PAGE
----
The now demolished Birmingham Central Library served as a case study about how materiality is affected by the shift from the physical to the digital. The project outcomes include a moving image respone and concrete shapes that remind of mobile phone and tablet devices.
Apart from the Birmingham Central Library’s purpose as a library, it was seen as an impressive example of British Brutalism and served as a facilitator of social progressivism. Now, the materiality of the library has completely changed. In the digital realm, it has mutated into something else: Stock photo companies sell images of the library’s demolition for commercial purposes, similar photos are hashtagged on Instagram and can be found between photos of bunny-filter-selfies and Disney memes. University lecturers and PHD students 3D-scanned fragments of the library and encourage others to re-purpose these in other contexts; online communities argue over the aesthetic value of brutalism using the library as an example and brutalism lovers showcase photos of the library’s interior on their blogs.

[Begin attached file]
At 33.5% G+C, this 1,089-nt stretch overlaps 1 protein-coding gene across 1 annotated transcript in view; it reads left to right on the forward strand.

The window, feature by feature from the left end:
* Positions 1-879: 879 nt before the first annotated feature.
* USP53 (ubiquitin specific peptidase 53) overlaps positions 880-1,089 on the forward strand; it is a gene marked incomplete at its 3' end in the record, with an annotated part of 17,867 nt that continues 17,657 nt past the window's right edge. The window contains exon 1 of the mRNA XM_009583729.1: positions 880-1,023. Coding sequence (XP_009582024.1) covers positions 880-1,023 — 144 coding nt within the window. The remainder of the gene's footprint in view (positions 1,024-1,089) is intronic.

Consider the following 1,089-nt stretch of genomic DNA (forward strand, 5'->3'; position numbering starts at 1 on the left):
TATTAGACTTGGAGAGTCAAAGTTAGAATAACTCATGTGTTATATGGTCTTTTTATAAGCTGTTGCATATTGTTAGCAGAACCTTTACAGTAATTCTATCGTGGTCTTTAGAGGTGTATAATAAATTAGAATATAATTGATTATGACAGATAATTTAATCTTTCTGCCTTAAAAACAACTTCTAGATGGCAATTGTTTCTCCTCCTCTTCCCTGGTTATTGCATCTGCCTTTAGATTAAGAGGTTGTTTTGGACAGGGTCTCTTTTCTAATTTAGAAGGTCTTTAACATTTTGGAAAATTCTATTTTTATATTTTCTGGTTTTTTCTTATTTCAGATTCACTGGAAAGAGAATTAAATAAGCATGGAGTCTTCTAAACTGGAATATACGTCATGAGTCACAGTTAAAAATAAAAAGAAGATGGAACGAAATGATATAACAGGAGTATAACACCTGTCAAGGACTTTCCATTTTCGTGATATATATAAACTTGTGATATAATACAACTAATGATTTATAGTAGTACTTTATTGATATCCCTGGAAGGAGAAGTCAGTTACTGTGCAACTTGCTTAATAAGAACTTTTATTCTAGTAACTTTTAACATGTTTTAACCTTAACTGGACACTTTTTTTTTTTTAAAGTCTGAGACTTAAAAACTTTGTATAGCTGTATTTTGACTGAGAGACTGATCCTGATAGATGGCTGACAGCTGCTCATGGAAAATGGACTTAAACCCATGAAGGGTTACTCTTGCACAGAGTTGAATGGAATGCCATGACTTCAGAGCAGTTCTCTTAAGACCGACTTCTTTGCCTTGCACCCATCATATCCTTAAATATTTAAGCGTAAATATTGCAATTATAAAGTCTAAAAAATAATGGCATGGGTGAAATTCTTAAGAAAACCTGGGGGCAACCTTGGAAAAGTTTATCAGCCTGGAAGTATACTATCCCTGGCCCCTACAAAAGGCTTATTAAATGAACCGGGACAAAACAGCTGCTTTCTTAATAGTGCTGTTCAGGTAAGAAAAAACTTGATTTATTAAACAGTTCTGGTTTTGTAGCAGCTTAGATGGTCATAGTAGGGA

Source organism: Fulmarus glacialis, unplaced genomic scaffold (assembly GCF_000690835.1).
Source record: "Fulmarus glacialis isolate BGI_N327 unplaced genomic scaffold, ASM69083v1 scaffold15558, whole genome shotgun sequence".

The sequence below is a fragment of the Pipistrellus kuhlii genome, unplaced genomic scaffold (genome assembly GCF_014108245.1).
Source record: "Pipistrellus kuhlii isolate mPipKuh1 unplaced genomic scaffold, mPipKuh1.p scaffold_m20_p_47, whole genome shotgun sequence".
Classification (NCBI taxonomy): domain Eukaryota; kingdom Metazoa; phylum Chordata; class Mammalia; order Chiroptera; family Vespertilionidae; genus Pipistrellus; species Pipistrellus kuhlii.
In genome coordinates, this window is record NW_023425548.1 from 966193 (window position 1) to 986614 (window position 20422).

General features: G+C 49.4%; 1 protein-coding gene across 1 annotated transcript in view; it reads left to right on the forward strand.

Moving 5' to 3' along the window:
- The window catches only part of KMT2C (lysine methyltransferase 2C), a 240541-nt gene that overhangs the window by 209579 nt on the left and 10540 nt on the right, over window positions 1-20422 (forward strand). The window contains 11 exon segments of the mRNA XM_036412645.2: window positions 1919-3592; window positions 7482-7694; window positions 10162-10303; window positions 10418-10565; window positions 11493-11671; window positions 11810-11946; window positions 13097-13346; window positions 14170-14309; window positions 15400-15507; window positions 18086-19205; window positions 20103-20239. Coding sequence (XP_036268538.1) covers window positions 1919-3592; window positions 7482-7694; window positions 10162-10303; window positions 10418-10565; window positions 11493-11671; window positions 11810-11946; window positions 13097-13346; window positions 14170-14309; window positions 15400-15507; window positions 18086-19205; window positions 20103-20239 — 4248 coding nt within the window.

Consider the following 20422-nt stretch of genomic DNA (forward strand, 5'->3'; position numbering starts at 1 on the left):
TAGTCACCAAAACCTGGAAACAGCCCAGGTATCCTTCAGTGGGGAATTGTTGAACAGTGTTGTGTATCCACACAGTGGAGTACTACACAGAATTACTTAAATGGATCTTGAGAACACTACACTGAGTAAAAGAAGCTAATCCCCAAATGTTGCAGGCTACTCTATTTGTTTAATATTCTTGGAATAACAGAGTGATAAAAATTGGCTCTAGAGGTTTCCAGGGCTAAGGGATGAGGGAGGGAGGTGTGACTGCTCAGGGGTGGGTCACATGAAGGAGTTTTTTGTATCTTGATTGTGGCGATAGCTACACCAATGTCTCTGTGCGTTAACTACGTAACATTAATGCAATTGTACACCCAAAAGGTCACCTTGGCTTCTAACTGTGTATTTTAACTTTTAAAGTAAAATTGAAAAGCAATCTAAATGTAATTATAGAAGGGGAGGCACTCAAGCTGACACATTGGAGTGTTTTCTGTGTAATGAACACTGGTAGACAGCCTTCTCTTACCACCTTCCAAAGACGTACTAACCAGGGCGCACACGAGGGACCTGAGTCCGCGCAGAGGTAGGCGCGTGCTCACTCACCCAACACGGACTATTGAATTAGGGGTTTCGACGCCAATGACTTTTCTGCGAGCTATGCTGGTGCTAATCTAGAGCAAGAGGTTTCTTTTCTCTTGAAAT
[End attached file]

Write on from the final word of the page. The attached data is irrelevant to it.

All these mutations are results of new actions that the library’s digital materiality has allowed its users. Their significance to new digital users can sit alongside or in contrast to the old users of the “real” library. Even though the library doesn’t exist anymore in the form of physical matter, it still “MATTERS” digitally through its online visibility.